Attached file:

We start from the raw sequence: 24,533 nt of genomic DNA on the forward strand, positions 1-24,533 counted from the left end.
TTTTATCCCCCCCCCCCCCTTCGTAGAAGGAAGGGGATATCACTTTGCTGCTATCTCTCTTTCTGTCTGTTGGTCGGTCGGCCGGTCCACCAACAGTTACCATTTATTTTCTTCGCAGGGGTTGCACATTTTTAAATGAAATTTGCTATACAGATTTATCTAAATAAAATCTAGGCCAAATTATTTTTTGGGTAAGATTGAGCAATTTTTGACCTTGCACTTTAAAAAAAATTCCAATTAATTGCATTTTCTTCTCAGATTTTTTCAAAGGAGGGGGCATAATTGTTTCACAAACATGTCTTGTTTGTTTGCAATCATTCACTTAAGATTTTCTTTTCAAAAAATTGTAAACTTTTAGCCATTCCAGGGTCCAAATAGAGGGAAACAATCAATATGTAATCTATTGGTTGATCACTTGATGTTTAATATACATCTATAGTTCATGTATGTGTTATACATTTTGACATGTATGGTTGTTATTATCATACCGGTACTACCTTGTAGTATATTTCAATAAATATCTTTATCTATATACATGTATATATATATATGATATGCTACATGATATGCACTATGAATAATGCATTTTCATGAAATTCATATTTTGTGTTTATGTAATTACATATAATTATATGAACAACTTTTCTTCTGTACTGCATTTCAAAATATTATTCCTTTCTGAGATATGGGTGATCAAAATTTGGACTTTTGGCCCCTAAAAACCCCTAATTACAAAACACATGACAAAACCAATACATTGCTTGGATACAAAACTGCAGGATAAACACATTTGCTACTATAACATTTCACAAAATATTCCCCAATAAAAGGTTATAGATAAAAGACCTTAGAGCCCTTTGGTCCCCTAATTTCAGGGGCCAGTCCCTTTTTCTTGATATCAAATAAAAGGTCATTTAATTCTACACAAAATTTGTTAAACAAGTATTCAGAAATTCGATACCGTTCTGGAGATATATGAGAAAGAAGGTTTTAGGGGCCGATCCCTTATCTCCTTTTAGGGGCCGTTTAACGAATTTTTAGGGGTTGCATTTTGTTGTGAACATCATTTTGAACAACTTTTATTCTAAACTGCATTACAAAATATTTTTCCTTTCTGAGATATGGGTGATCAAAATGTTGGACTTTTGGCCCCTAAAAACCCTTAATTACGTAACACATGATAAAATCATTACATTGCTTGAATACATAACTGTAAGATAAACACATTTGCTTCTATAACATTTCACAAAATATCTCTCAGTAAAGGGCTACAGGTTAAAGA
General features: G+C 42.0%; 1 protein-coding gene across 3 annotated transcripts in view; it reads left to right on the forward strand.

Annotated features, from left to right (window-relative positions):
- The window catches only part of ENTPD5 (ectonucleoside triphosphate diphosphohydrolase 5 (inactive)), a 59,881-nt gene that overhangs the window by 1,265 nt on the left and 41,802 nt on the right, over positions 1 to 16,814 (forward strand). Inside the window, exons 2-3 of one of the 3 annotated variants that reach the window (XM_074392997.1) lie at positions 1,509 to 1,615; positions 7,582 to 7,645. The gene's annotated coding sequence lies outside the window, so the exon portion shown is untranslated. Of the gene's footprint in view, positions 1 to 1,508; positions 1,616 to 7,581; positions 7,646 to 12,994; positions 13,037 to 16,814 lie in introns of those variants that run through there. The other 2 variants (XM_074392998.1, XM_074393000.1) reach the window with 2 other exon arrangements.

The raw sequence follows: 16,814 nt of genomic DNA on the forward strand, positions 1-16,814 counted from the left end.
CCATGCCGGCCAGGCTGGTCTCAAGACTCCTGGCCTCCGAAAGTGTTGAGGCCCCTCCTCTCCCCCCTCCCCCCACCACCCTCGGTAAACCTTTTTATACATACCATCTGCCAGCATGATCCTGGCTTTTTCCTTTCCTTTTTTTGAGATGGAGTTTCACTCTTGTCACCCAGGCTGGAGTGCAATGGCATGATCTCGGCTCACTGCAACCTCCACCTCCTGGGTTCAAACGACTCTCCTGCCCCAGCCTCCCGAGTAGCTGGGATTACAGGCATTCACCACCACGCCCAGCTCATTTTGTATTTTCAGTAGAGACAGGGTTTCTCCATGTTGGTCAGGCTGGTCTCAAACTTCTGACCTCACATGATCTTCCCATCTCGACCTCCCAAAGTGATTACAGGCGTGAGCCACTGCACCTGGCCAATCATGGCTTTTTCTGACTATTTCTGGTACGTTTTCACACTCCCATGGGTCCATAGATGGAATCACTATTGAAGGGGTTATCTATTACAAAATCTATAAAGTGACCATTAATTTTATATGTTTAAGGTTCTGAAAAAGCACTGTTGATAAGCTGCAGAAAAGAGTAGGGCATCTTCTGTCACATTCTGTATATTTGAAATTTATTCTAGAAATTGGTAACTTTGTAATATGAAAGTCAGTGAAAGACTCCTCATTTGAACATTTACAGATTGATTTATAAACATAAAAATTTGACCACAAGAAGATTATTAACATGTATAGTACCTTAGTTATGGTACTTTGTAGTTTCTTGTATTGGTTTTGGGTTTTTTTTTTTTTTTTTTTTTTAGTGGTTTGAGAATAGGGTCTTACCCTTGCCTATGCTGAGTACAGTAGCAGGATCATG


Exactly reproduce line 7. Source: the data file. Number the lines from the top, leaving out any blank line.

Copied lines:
CCATGCCGGCCAGGCTGGTCTCAAGACTCCTGGCCTCCGAAAGTGTTGAGGCCCCTCCTCTCCCCCCTCCCCCCACCACCCTCGGTAAACCTTTTTATACATACCATCTGCCAGCATGATCCTGGCTTTTTCCTTTCCTTTTTTTGAGATGGAGTTTCACTCTTGTCACCCAGGCTGGAGTGCAATGGCATGATCTCGGCTCACTGCAACCTCCACCTCCTGGGTTCAAACGACTCTCCTGCCCCAGCCTCCCGAGTAGCTGGGATTACAGGCATTCACCACCACGCCCAGCTCATTTTGTATTTTCAGTAGAGACAGGGTTTCTCCATGTTGGTCAGGCTGGTCTCAAACTTCTGACCTCACATGATCTTCCCATCTCGACCTCCCAAAGTGATTACAGGCGTGAGCCACTGCACCTGGCCAATCATGGCTTTTTCTGACTATTTCTGGTACGTTTTCACACTCCCATGGGTCCATAGATGGAATCACTATTGAAGGGGTTATCTATTACAAAATCTATAAAGTGACCATTAATTTTATATGTTTAAGGTTCTGAAAAAGCACTGTTGATAAGCTGCAGAAAAGAGTAGGGCATCTTCTGTCACATTCTGTATATTTGAAATTTATTCTAGAAATTGGTAACTTTGTAATATGAAAGTCAGTGAAAGACTCCTCATTTGAACATTTACAGATTGATTTATAAACATAAAAATTTGACCACAAGAAGATTATTAACATGTATAGTACCTTAGTTATGGTACTTTGTAGTTTCTTGTATTGGTTTTGGGTTTTTTTTTTTTTTTTTTTTTTAGTGGTTTGAGAATAGGGTCTTACCCTTGCCTATGCTGAGTACAGTAGCAGGATCATG